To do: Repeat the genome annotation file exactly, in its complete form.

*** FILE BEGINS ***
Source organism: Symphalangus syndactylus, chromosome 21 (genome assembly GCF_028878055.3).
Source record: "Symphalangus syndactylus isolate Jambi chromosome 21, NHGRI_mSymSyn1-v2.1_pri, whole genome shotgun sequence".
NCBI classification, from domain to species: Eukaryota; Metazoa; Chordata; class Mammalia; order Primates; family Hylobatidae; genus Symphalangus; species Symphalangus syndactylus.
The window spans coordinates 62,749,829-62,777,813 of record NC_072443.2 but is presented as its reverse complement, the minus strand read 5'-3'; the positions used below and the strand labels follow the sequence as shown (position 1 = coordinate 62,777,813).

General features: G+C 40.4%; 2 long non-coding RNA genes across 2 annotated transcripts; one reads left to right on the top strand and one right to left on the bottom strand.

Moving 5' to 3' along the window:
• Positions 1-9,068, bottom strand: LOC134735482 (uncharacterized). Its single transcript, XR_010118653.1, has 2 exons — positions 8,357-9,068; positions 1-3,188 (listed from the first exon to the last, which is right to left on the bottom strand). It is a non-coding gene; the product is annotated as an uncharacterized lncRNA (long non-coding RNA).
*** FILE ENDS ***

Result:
Source organism: Symphalangus syndactylus, chromosome 21 (genome assembly GCF_028878055.3).
Source record: "Symphalangus syndactylus isolate Jambi chromosome 21, NHGRI_mSymSyn1-v2.1_pri, whole genome shotgun sequence".
NCBI classification, from domain to species: Eukaryota; Metazoa; Chordata; class Mammalia; order Primates; family Hylobatidae; genus Symphalangus; species Symphalangus syndactylus.
The window spans coordinates 62,749,829-62,777,813 of record NC_072443.2 but is presented as its reverse complement, the minus strand read 5'-3'; the positions used below and the strand labels follow the sequence as shown (position 1 = coordinate 62,777,813).

General features: G+C 40.4%; 2 long non-coding RNA genes across 2 annotated transcripts; one reads left to right on the top strand and one right to left on the bottom strand.

Moving 5' to 3' along the window:
• Positions 1-9,068, bottom strand: LOC134735482 (uncharacterized). Its single transcript, XR_010118653.1, has 2 exons — positions 8,357-9,068; positions 1-3,188 (listed from the first exon to the last, which is right to left on the bottom strand). It is a non-coding gene; the product is annotated as an uncharacterized lncRNA (long non-coding RNA).